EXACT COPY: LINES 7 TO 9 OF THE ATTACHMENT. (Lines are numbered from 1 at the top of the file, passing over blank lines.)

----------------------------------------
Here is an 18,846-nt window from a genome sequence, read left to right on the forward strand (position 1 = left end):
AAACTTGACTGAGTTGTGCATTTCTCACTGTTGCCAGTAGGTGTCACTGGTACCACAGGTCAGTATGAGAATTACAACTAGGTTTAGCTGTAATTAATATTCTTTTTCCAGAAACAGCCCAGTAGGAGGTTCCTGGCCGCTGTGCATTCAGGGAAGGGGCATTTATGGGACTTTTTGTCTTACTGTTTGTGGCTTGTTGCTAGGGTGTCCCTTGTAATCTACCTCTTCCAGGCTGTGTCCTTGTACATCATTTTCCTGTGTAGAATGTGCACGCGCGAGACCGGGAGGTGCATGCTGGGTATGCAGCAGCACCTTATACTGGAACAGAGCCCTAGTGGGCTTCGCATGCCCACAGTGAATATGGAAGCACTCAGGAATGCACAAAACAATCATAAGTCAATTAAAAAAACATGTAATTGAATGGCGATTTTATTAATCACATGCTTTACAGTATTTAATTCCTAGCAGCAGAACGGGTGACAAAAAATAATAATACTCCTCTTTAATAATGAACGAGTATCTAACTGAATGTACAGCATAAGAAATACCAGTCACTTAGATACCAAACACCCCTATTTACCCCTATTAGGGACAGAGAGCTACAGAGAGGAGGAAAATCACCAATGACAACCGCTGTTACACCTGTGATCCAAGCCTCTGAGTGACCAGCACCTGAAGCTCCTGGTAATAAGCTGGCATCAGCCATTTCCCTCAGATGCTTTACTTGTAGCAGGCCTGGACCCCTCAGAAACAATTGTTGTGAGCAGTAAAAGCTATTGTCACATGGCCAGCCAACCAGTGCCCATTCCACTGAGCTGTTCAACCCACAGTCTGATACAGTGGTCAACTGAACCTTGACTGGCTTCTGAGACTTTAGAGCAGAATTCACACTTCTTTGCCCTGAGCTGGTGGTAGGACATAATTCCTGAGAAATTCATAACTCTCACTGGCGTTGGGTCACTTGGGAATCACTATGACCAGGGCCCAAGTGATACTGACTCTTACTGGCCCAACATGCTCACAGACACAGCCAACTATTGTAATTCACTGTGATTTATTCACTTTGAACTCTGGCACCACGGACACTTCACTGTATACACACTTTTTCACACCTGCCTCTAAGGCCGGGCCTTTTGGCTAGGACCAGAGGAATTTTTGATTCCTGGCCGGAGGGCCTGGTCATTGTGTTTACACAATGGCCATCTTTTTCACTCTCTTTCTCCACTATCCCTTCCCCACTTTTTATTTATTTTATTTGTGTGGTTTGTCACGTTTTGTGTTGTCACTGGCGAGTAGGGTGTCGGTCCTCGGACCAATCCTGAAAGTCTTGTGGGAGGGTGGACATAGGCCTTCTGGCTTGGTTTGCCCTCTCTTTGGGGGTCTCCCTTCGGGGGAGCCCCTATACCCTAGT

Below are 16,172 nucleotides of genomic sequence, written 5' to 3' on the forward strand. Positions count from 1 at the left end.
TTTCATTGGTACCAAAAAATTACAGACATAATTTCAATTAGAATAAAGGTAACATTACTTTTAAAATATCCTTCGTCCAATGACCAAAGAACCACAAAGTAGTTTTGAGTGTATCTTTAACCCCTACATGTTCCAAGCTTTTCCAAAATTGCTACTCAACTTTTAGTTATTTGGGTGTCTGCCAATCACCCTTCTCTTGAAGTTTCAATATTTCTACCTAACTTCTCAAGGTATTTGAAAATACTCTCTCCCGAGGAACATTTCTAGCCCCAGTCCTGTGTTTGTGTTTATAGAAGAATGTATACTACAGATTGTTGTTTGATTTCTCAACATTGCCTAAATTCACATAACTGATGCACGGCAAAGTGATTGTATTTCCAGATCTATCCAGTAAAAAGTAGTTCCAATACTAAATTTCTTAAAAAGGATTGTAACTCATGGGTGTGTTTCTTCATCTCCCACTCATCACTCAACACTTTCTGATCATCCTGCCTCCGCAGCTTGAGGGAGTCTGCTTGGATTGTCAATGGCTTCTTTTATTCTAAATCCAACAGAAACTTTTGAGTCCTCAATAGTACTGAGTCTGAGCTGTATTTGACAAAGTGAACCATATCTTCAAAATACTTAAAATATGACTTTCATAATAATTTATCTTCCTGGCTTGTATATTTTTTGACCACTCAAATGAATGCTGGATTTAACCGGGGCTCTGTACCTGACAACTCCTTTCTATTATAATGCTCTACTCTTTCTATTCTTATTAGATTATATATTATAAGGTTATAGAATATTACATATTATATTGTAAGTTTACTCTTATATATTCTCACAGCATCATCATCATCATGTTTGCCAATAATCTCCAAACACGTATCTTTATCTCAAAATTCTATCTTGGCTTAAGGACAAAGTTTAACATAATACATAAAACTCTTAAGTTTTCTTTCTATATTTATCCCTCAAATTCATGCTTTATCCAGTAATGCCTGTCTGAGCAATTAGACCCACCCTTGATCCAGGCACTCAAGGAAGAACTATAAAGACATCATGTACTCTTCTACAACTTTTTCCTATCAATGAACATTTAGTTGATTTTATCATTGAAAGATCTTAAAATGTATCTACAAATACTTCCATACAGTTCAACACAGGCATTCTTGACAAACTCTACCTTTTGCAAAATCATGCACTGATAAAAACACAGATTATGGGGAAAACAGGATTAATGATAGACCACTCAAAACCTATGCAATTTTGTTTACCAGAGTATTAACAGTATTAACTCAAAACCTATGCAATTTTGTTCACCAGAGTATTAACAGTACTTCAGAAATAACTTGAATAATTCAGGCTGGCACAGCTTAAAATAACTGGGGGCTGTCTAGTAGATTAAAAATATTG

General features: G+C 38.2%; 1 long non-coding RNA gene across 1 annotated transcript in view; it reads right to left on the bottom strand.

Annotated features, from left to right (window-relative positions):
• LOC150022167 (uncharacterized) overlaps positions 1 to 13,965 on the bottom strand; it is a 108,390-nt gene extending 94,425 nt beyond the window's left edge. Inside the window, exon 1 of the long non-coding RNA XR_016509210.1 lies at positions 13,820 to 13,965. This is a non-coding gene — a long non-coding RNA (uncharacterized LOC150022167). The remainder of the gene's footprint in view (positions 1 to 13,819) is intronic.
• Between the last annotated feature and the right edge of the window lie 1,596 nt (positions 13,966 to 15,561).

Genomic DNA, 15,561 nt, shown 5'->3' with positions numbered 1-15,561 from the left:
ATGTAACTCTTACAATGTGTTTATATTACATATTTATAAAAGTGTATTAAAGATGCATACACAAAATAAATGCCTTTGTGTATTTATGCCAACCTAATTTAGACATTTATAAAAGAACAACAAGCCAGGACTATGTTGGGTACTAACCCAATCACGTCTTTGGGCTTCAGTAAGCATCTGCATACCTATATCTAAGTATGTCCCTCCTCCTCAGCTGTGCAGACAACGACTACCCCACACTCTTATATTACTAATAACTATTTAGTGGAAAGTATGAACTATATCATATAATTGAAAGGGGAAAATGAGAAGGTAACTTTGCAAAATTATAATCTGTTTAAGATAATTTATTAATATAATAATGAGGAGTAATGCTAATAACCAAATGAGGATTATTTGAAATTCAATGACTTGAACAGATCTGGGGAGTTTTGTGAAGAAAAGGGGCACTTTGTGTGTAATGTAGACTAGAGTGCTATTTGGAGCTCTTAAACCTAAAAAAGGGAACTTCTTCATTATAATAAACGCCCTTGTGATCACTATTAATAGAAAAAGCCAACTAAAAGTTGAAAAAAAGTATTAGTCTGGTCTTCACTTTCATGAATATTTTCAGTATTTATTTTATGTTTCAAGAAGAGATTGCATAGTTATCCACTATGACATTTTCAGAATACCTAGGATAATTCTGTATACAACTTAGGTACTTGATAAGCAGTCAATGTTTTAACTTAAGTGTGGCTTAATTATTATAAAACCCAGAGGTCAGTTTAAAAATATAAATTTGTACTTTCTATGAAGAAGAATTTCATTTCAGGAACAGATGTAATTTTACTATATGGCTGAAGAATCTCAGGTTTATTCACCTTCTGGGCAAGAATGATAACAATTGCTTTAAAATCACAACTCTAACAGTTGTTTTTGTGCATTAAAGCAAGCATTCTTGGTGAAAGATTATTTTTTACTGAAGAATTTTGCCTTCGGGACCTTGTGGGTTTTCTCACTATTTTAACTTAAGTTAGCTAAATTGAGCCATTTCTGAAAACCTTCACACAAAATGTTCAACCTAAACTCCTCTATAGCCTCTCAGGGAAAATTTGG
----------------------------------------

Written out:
• LOC150022167 (uncharacterized) overlaps positions 1 to 13,965 on the bottom strand; it is a 108,390-nt gene extending 94,425 nt beyond the window's left edge. Inside the window, exon 1 of the long non-coding RNA XR_016509210.1 lies at positions 13,820 to 13,965. This is a non-coding gene — a long non-coding RNA (uncharacterized LOC150022167). The remainder of the gene's footprint in view (positions 1 to 13,819) is intronic.
• Between the last annotated feature and the right edge of the window lie 1,596 nt (positions 13,966 to 15,561).

Genomic DNA, 15,561 nt, shown 5'->3' with positions numbered 1-15,561 from the left: